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Daylight by Duncan Sheik '92 (Atlantic Records, $13.98).

Duncan Sheik '92 makes a bold claim at the beginning of his fourth album. "Clearly I'm a genius," he sings, above an acoustic melody on the first track, "Genius." And who's to say he's not? After all, Sheik has undertaken some high-minded projects lately, stretching his talents beyond his pop radio beginnings. He spent his summer composing musical vignettes for the Public Theater/New York Shakespeare Festival's presentation of Twelfth Night in Central Park, an unlikely venue for a singer-songwriter. But now, with Daylight, Sheik returns to a straightforward pop format and the concerns that come with it: life, love, and the pursuit of radio play.

This is, of course, familiar territory for Sheik. Shortly after the release of his 1996 self-titled debut CD, his best-known single, "Barely Breathing," shot to the top of the Billboard charts and stayed there for a record thirty weeks. Since then Sheik has seemed at home with more esoteric fare. An introvert with a spiritual side (now thirty-two, he has been a practicing Buddhist since he was nineteen), he created sullen, dreamy soundscapes on his 2001 collection, Phantom Moon, a highly literate collaboration with playwright Steven Sater. That album's haunting beauty earned him critical acclaim but little in the way of sales - which may explain why Sheik changed his approach with Daylight. "I was interested in making a record that seemed more positive and electric, but still contained within it layers of subtlety and nuance," he wrote in a statement about his new album.

In Daylight's better moments, Sheik succeeds in fitting the pop mold while investing it with greater sophistication. A searching song called "Half-Life" is a reminder of his gift for instrumentation, which has distinguished him from the pack of confessional singer-songwriters from the start. (Sheik could have a future in scoring films.) "Half-Life" starts simply with guitar and piano before it crescendos in a moving, lush arrangement that includes strings from the London Session Orchestra.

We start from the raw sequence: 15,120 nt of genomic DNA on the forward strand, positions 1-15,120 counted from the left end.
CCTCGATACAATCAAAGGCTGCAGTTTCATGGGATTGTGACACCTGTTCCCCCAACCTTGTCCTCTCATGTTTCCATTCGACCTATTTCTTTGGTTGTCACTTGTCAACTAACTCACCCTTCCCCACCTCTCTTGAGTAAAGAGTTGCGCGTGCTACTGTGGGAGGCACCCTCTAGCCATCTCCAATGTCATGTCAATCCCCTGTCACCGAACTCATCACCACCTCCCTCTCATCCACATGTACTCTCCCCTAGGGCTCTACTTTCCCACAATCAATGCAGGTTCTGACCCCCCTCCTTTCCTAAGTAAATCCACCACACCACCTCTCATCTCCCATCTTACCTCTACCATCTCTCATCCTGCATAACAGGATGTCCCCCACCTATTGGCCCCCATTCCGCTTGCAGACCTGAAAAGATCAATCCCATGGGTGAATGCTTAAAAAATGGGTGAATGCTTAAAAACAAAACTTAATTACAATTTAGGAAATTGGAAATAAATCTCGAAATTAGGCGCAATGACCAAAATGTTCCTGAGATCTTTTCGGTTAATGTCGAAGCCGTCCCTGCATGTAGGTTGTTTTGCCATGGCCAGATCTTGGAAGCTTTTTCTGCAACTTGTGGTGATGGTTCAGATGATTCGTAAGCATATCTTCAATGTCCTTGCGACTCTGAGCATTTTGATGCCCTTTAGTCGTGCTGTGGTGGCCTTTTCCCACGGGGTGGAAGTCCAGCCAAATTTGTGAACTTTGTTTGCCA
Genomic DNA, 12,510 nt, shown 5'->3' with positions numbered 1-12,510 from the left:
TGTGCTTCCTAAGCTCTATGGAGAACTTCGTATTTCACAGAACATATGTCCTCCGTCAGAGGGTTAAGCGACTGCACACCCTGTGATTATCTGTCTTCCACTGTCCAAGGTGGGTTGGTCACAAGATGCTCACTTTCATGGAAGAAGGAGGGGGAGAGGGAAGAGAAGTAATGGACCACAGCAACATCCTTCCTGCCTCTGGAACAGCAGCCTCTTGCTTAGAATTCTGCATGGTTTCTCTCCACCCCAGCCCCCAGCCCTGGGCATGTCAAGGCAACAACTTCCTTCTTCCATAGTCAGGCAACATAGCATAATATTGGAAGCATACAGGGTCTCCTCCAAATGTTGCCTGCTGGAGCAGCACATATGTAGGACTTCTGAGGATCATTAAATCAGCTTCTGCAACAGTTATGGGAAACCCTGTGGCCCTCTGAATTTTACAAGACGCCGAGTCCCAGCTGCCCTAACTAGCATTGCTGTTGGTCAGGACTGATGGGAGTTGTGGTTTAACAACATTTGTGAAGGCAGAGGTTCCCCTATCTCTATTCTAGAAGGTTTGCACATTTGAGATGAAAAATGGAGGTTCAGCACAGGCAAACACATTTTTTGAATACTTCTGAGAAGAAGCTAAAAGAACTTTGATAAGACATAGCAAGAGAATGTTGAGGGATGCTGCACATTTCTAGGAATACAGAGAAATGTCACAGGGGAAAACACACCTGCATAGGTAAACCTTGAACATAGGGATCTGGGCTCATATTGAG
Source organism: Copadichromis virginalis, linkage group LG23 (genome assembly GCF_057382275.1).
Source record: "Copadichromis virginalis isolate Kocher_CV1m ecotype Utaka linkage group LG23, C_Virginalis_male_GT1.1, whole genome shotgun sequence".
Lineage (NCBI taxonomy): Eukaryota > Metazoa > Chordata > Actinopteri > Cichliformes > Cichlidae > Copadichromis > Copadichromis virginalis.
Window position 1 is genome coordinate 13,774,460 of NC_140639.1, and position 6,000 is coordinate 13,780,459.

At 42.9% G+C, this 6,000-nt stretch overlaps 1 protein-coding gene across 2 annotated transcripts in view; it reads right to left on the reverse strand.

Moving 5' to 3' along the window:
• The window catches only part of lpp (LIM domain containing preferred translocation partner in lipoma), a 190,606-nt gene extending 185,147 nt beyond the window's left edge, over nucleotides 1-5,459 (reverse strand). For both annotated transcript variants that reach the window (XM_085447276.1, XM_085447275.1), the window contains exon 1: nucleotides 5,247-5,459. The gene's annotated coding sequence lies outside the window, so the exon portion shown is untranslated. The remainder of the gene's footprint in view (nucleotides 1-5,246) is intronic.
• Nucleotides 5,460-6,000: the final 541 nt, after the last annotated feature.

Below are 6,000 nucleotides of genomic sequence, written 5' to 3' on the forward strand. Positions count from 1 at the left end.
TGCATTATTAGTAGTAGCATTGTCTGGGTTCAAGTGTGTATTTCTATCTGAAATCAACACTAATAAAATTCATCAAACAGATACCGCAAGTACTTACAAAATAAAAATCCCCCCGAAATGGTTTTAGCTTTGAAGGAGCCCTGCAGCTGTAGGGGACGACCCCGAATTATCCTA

This knack for picking strong collaborators is another of Sheik's strengths. "Start Again," perhaps the album's best offering, was penned by guitarist and multi-instrumentalist Gerry Leonard (who's worked with David Bowie and Laurie Anderson). This harder-edged rock number shows the freedom Sheik seems to enjoy when working with other people's words.

If only Daylight didn't include songs like its first single, "On a High," which Sheik's management has been promoting to multiformat pop radio outlets. It features synth sound effects, an Enrique Iglesiasstyle dance beat, and repetitive lyrics that say all there is to say about this forgettable song: "I'm on a high, on a high, there's nothing more to it."

Daylight is an above-average pop album with a handful of cuts that pander too obviously to top-forty tastes. Perhaps this is the influence of producer Patrick Leonard (Madonna, Jewel, Elton John). Or perhaps it's the natural consequence of Sheik's efforts to straddle the worlds of high art and MTV. True genius may be both a blessing and a curse.


Michelle Walson '99 is a freelance writer in Somerville, Massachusetts.




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